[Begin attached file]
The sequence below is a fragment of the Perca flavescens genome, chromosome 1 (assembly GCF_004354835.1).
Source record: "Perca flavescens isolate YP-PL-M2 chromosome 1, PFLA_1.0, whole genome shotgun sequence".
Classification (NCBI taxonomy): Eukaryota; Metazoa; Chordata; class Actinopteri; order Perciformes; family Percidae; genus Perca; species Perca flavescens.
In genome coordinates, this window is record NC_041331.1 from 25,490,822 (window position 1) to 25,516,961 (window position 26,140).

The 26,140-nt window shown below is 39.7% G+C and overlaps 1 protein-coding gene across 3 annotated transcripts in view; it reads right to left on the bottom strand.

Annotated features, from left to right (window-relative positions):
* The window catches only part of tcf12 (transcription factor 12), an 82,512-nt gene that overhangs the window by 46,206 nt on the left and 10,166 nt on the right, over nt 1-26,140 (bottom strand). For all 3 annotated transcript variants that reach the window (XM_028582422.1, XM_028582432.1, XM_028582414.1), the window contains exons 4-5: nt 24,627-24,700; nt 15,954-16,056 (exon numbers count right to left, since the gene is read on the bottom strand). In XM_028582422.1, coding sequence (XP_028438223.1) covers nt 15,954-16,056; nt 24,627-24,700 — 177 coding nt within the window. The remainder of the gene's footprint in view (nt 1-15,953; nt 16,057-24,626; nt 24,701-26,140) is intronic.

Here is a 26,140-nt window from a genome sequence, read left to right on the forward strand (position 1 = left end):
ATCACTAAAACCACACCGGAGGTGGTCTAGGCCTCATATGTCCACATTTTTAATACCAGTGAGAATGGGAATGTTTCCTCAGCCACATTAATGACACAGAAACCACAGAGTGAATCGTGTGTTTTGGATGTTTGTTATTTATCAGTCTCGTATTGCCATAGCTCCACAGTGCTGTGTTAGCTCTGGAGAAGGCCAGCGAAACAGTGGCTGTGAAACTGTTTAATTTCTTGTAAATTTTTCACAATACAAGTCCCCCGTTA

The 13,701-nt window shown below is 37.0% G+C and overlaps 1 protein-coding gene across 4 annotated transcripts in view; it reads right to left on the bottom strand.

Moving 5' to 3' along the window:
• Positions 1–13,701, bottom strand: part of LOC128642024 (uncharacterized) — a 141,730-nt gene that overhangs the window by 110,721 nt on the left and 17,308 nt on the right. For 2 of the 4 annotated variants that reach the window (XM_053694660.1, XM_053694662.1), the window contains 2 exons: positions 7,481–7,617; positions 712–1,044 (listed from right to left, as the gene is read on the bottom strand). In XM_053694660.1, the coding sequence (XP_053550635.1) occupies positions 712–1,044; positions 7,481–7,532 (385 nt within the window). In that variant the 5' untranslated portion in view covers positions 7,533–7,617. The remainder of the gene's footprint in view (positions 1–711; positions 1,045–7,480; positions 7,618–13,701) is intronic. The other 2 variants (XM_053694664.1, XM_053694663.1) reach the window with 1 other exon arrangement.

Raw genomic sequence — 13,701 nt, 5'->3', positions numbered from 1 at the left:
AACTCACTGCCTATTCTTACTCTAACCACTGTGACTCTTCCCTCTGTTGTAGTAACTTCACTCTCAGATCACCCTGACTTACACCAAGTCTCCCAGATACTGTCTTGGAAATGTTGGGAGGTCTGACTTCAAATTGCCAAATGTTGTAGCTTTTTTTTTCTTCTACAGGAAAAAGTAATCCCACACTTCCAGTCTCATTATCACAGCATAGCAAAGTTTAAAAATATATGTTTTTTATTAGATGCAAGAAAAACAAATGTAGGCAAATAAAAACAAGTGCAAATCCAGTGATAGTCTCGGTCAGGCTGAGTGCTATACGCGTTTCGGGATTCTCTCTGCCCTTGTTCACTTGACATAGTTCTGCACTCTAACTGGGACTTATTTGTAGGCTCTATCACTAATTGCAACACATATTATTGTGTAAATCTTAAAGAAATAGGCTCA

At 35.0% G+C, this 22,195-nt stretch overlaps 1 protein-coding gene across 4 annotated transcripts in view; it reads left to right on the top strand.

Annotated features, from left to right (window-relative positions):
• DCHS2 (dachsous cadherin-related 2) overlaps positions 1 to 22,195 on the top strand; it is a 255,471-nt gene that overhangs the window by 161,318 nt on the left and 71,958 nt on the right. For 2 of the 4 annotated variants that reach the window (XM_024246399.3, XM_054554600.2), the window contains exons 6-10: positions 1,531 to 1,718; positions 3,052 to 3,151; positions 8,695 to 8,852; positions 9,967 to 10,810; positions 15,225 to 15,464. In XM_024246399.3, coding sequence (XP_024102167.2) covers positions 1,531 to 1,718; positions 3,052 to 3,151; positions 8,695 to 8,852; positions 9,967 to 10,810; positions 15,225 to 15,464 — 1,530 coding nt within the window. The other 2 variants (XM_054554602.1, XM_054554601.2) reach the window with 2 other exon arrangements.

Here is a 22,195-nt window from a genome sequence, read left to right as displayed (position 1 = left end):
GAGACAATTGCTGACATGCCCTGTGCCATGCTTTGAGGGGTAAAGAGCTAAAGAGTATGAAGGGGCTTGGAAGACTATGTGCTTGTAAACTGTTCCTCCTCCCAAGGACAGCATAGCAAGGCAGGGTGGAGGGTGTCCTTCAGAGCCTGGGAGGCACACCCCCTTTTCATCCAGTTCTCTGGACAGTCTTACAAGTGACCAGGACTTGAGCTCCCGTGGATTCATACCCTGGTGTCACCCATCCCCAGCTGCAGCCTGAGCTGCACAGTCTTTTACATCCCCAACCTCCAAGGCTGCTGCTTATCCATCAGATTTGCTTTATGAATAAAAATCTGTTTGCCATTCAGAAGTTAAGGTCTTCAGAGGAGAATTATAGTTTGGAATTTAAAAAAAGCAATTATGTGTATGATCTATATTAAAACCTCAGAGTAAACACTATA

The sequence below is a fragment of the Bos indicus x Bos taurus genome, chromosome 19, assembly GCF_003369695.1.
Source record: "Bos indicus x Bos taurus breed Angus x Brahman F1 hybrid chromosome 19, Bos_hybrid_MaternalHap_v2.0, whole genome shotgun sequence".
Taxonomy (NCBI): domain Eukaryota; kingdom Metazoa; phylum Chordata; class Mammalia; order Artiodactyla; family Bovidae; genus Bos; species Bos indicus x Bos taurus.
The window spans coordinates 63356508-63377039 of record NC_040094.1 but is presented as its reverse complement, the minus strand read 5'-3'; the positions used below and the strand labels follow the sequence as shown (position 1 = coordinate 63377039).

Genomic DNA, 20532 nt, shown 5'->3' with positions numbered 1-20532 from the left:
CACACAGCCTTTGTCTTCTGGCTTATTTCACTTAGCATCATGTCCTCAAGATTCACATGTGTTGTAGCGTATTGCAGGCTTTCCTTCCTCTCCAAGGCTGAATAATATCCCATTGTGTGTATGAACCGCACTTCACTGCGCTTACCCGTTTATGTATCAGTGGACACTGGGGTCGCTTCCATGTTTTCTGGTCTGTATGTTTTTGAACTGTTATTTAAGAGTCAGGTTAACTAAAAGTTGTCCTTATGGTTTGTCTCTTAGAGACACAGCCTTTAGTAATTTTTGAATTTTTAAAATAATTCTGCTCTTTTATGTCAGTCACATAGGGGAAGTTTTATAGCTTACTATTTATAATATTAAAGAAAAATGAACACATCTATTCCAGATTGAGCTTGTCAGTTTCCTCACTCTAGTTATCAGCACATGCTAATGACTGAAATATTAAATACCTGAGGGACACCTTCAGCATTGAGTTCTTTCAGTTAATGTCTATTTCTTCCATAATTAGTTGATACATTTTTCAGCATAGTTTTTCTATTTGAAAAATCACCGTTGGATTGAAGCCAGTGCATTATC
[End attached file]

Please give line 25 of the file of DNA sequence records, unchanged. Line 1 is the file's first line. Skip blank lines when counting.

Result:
CACACAGCCTTTGTCTTCTGGCTTATTTCACTTAGCATCATGTCCTCAAGATTCACATGTGTTGTAGCGTATTGCAGGCTTTCCTTCCTCTCCAAGGCTGAATAATATCCCATTGTGTGTATGAACCGCACTTCACTGCGCTTACCCGTTTATGTATCAGTGGACACTGGGGTCGCTTCCATGTTTTCTGGTCTGTATGTTTTTGAACTGTTATTTAAGAGTCAGGTTAACTAAAAGTTGTCCTTATGGTTTGTCTCTTAGAGACACAGCCTTTAGTAATTTTTGAATTTTTAAAATAATTCTGCTCTTTTATGTCAGTCACATAGGGGAAGTTTTATAGCTTACTATTTATAATATTAAAGAAAAATGAACACATCTATTCCAGATTGAGCTTGTCAGTTTCCTCACTCTAGTTATCAGCACATGCTAATGACTGAAATATTAAATACCTGAGGGACACCTTCAGCATTGAGTTCTTTCAGTTAATGTCTATTTCTTCCATAATTAGTTGATACATTTTTCAGCATAGTTTTTCTATTTGAAAAATCACCGTTGGATTGAAGCCAGTGCATTATC